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June 2008

World ' s Most Dangerous Airports

2 of 5 - Safety & Security Week

This is the Eastern Caribbeans second busiest airport located on the Dutch side of the island of Saint Martin.  Approaching jets fly just 30-60 feet over the heads of sunbathers on the Maho Beach.  Even with the difficult approach no major accidents have occurred.  This list is from    For an interesting discussion of the topic read this posting on

  • Princess Juliana International Airport (Saint Martin)
  • Juancho E. Yrausquin Airport (Saba)
  • Courchevel (France)
  • Gustaf III Airport (St. Bart)
  • Barra International Airport (Barra)

If Both Pilots Die During Flight

1 of 5 - Safety & Security Week

The recent death of a GB Airways co-pilot while in-flight makes one think about the question, what if both pilots die at the controls?   The only answer is that you have two pilots, the pilot in charge and the co-pilot, each backs the other up.  But if both die your in trouble.  If this scares you and leads you to wonder what happens if both pilots die, you have a point.  But if this concerns you you will need to add lots of other things to your list to worry about.

First thing to add to the list is the fact that many overseas flights have two engines.  Yes just two engines.  Planes can fly pretty well on one engine, but loose both and your out of luck big time.  Having flown the LAX HNL, Los Angeles to Honolulu, route dozens of times the thought of loosing both engines has crossed my mind.  But having a Father who designed jet engines for a living makes me much more concerned about engines and flight controls than the health of the two pilots.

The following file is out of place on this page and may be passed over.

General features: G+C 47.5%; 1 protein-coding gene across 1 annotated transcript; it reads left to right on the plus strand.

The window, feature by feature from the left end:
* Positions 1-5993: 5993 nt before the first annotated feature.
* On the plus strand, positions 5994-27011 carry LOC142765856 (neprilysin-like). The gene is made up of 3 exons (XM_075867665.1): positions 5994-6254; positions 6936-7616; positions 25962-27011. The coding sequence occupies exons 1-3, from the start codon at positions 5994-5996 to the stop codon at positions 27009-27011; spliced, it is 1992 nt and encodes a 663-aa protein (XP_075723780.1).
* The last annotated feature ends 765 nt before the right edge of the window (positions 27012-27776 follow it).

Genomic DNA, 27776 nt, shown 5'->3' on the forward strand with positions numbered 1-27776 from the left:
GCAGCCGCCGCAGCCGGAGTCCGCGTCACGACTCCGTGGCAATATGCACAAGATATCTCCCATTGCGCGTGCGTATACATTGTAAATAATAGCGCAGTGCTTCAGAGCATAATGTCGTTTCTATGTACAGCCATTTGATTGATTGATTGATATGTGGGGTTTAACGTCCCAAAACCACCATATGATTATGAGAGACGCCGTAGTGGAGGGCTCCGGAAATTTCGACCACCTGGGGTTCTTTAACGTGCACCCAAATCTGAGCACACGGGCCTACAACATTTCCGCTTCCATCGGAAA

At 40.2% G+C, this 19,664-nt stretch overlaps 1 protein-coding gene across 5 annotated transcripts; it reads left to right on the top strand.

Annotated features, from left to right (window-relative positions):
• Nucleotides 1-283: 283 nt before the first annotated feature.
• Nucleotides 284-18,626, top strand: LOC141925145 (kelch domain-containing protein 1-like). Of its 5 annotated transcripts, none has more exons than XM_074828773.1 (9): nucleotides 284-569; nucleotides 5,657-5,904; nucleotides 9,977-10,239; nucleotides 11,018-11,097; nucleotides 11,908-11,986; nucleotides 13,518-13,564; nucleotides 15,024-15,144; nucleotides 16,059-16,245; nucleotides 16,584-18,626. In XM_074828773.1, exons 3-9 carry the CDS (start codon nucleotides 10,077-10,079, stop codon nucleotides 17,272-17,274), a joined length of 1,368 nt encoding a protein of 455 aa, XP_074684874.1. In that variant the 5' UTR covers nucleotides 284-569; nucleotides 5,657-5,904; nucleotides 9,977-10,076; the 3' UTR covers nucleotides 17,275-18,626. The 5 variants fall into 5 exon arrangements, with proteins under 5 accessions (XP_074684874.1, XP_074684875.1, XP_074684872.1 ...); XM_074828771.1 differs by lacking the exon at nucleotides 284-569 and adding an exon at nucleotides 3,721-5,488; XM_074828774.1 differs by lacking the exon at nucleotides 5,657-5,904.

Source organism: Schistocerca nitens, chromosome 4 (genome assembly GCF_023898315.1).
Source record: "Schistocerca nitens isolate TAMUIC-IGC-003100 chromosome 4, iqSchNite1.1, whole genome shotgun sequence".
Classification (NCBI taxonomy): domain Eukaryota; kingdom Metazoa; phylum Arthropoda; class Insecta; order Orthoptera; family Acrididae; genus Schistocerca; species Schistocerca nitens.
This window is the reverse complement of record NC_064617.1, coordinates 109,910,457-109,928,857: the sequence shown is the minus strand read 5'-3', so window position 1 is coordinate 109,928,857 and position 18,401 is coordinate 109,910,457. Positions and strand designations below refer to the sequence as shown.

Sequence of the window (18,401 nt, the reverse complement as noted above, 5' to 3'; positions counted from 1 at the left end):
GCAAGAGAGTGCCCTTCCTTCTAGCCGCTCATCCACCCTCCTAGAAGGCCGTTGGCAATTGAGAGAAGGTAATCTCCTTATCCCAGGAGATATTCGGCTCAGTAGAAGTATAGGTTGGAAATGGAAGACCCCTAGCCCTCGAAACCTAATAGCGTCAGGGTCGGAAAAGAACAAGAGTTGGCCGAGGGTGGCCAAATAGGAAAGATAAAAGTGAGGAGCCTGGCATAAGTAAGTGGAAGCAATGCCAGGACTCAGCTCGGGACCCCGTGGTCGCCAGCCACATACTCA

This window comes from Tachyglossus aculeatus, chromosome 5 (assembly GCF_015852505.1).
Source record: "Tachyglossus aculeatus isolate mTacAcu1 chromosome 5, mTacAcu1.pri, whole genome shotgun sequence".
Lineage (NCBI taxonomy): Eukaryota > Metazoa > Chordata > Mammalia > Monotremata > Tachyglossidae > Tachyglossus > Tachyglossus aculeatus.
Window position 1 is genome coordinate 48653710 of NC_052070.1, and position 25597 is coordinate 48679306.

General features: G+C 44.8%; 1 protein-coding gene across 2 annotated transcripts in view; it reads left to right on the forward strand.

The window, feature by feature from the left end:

Most commercial airplane systems, including pilots, have a back-up.  Two pilots, two engines, two radios, etc.  Most in-flight problems which take out both primary and secondary systems are due to human error.  My Father's experience showed that the most common error for loosing both engines was a pilot switching the engines to an empty fuel tank.  He specialized in maintainablity and reliability of both commercial and military jet engine design for General Electric.

If your still a bit scared of getting on the flight, here are some things you can do to improve your odds if you are involved in an air disaster.  Wear long sleeve shirt and long pants made of natural fiber.  Count the rows to the nearest exit doors.  Understand how to open airplane doors.  Keep your seat belt buckled at all times.  Reduce your breathing rate if smoke is present.  Inflate your life vest after you leave the plane.  Leave your bags behind.

Traveling By The Book

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